Why VHS Is The NEW Filmmaking Standard

What I’m about to share is totally bangin, crunk and fantabulous!

Forget those Super 8mm cameras! Forget all those hours you spend fighting traffic to drop off your cartridges at the local drug store. Forget the weeks you spend waiting for your camera footage to be developed!

And forget about those clunky movie screens you set up in your living room.

(My screen broke again!)

The future of filmmaking is upon us. And the future is NOW!

For those of you interested in making movies, there is a new format. And this format allows you to simply put a tape in a camera and push record. And these cameras (also referred to as camcorders) allow you to capture audio!

Want a hint? Well it’s grody to the max!

And no. I am not referring to Betamax. For those of you interested in Betamax. Bad news. . . Betamax is soooo yesterday.

And get this! I was at the recent NAB show and one of the reps (who will remain unnamed) told me that VHS is going to win the tape race over Betamax. (Sorry.)

Unofficially, he cited that the adult movie industry is driving the trend. But who knows?

But. . . For those of you seeking a new way to make movies, I am talking about VHS.

Like, take a chill pill. . .

VHS it is totally rad!

And I gotta say, VHS is by far the most exciting development in filmmaking I have ever seen!

Vhs_cassette_bottom

According to this widely popular encyclopedia:

The VHS cassette is a 187 mm wide, 103 mm deep, 25 mm thick plastic shell held together with five Phillips head screws. The flip-up cover that protects the tape has a built-in latch with a push-in toggle on the right side (bottom view image). The VHS cassette also includes an anti-despooling mechanism consisting of several plastic parts between the plastic spools, near the front of the tape (white and black in the top view). The spool brakes are released by a push-in lever within a 6.35 mm hole accessed from the bottom of the cassette.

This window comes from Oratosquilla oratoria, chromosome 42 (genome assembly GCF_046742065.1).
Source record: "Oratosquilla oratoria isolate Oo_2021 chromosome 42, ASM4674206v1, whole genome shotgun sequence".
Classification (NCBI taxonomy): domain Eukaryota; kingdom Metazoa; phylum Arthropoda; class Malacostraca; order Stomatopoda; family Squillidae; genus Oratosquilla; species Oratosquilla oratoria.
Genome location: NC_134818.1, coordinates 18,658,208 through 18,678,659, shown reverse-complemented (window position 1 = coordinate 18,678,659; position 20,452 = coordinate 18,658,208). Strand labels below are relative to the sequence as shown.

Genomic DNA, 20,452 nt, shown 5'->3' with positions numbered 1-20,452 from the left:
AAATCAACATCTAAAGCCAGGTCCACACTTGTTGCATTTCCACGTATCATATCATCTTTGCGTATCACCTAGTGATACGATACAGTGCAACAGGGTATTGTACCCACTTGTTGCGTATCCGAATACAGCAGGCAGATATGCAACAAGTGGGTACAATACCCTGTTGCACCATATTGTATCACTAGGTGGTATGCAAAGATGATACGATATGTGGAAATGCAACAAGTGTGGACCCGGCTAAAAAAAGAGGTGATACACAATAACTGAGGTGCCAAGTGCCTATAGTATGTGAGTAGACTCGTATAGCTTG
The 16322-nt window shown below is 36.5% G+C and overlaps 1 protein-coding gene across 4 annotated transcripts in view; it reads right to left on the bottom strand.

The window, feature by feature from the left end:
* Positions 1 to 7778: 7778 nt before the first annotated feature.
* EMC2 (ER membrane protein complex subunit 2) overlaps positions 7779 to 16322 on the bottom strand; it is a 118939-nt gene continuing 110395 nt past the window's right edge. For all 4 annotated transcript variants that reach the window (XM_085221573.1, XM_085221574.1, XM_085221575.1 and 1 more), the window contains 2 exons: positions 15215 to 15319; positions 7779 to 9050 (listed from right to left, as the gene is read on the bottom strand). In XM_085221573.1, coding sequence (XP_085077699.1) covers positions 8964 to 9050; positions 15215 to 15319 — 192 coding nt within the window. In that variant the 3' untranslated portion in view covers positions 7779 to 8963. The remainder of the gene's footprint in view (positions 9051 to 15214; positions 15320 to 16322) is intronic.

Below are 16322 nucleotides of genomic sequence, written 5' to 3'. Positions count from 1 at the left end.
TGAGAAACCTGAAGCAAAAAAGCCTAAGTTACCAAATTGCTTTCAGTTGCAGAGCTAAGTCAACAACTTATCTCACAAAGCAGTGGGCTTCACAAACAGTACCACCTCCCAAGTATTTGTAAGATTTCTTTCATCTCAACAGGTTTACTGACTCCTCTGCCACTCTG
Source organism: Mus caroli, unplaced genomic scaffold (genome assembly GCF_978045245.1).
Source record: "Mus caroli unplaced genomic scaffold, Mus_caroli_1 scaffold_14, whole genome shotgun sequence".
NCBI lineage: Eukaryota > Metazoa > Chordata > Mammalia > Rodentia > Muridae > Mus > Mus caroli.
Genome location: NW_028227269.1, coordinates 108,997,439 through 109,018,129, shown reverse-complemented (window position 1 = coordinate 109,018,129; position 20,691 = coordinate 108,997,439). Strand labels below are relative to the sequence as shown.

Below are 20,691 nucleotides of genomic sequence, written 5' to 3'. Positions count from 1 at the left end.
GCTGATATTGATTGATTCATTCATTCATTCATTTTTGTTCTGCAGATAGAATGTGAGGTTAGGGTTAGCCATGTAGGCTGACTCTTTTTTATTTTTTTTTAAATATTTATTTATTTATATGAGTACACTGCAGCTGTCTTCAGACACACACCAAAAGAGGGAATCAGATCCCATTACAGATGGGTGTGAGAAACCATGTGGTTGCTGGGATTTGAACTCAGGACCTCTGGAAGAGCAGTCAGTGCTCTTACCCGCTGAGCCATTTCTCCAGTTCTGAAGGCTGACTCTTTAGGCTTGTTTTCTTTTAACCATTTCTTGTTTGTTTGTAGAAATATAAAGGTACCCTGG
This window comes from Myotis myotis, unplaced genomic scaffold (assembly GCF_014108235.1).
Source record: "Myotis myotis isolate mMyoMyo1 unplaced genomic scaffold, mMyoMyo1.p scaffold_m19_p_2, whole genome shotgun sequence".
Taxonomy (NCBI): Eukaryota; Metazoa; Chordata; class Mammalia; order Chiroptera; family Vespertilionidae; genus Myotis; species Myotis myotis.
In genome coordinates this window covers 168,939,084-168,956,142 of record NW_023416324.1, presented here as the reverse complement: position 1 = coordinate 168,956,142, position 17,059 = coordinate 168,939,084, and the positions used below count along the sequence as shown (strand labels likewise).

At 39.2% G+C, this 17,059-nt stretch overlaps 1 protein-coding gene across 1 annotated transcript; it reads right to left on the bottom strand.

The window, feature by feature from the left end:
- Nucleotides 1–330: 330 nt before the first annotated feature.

Not only is VHS the most exciting way to capture footage and make movies, but because it is the new standard, many companies are rushing to market with awesome camera equipment.

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If you’d like some more information on how to make movies, you might want to check out these MODERN filmmaking resources.

Comments

  1. Jeff Yarbrough says

    Dang….I read the first few paragraphs and then ran to the bank to pull out my life savings….Went on Ebay and bought every old VHS Recording device they had on there…Got about 25 grand worth of stuff….67 Sony….34 Panasonic….etc…
    Now what do I do???

  2. Jean-Daniel Bloesch says

    Nice April 1st prank! Even the title’s font is accurate.
    However, in the early 80′s, this article would have been hot news: VHS ACTUALLY was a revolution!

  3. Jeff Orig says

    Actually, I think this is sort of relevant. Here’s why. At one point, VHS was cutting edge and filmmakers at that time may have feared or worshipped the technology as they do now with the current cutting edge. We have to always work with the tools we have available to us to tell the story the best way we know how. One day, the cameras, computers, formats, etc. of today will be the dinosaur of tomorrow. We have no more excuses. The quality is accessible. We just have to tell great stories.

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